The center is now seeking new sources of funding. The grant money that started the service has run its course. Teresita Turner, the director of the center, said the center offers much-needed services with its limited resources.
“This is about more than just paperwork. This is about changing lives,” said Turner. “Seeing a family reunited that has been separated for years, seeing a woman be able to escape an abusive situation, seeing someone have an opportunity to change their life, that’s what makes this important,” she said. One of her most memorable cases involved a man with five children who came to the U.S. to work 30 years ago. He was forced to leave part of his family back home. While he was home for a Christmas visit he was kidnapped and held for months while his kidnappers tried to extort money from his family. When he finally escaped, Turner was able to get him asylum and had a case for bringing the rest of the family to protect them from future attacks.
These kinds of cases fit right in with what Catholics are called to do, according to Greg Patin, executive director of Catholic Charities. “Catholic Charities Migrant Support Center brings to life a number of the principles of Catholic social teaching,” said Patin. “Primarily, the center exemplifies the principle of the dignity of the human person. Each person is made in the image and likeness of God and does not lose their dignity because of circumstance, poverty or country of origin. We demonstrate the principle of the dignity of work – the right of all people to be co-creators with God in the world by having access to decent and productive work,” he said.
Immigration services are just the tip of the iceberg, said Turner. The center seeks to educate its clients. “We teach English, we do presentations on taxes, we explain their rights and responsibilities so they can be good citizens and participate in their communities, even if they are just here visiting or working,” she said. She has even helped translate a driver’s manual so clients can understand the rules of the road.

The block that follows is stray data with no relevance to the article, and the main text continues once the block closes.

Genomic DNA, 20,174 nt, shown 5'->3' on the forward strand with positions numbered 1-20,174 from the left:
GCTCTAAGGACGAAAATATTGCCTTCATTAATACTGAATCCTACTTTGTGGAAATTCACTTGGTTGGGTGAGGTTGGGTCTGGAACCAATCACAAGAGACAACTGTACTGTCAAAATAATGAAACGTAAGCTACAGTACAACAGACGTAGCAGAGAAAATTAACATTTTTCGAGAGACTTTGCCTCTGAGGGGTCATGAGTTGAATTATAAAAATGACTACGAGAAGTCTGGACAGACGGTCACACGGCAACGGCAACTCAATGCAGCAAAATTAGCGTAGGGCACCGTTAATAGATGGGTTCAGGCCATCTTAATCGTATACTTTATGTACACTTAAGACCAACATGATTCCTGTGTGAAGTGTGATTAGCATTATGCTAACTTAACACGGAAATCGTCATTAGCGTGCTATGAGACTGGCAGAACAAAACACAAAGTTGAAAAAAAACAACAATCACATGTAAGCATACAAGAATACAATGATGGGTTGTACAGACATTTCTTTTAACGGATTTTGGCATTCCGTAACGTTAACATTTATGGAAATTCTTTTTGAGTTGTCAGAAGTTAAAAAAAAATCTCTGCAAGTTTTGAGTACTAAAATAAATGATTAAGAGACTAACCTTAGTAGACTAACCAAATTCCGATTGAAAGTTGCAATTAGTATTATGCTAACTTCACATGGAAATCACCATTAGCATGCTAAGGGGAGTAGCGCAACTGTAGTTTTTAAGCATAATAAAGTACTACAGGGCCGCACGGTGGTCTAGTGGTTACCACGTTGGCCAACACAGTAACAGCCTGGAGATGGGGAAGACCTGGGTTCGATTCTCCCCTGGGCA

Her clients range from students to workers in the construction, agricultural and service industries. She ticked off a list of at least 20 countries from which her clients hail, Nigeria, Mexico, Belize, Colombia, India, and the Philippines.The list goes on and on.
New immigrant business owners generated $181 million in net income in Mississippi in 2010, according to the American Immigration Council. Foreign born entrepreneurs own more than four percent of all businesses in the state. Students are also a part of the economic picture, contributing more than $42 million to the state economy annually. The council stated that more than a third of the immigrants in Mississippi are naturalized citizens.
Many of the Migrant Service Center clients are eligible for a fee waiver from the government. Others are in the U.S. seeking political asylum or have become victims of crime. Turner has had cases of women who came to the U.S. to be with a fiancé only to discover that person is abusive.
Turner said migrants who are victimized are granted a special protected status if they cooperate with authorities. One of the families she helped was robbed four times. When they told Turner, she was able to put them in touch with the police. The Federal Bureau of Investigation, Immigration and Customs Enforcement and several police departments across the state have asked Turner to lead workshops or assist in their cases.
Migrants can apply for visas or green cards on their own, but the process is complicated and fraught with pitfalls. They may get all the way through the initial paperwork process, but if they have forgotten one item of documentation or misunderstand one step, they lose their chance. Simpson Goodman, the attorney for the center, said understanding their rights and responsibilities can make all the difference.
The center cannot help anyone who entered the country illegally. Those who cross illegally, said Turner, must return to their home countries and apply for entry.
Sometimes, Turner is able to refer migrants to appropriate auxiliary resources. She had one client who was homeless, had lost his green card and had mental health issues. Not only was Turner able to get his documents back in order, she was able to locate his family, who were overjoyed to welcome him home.

The center also hosts consulates from many nations. “Basically, the consul will come and we will secure a place for them and be on hand to help with paperwork so people can come renew their passports or other paperwork,” she explained.
The field of immigration is a constantly changing landscape, said both Turner and Goodman. “We have to take training constantly to stay current on laws, on who is eligible for asylum and more,” she said. This training takes time and money from the already strained budget. Turner used to have a case worker in Vardaman, but budget constraints cut that position. Now she has to travel all across the state to try and serve the growing population.
Turner said the board of directors is seeking money from corporations who rely on foreign workers, but they are also making an appeal to individuals and parishes to send the money needed to keep the doors open. “We are our brothers’ and sisters’ keepers. We strive every day to ‘welcome the stranger’ to our land,” said Patin.
Contact Michael Thomas at Catholic Charities at 601-355-8634 or michael.thomas@ccjackson.org to donate. Mention Migrant Support Services on all checks.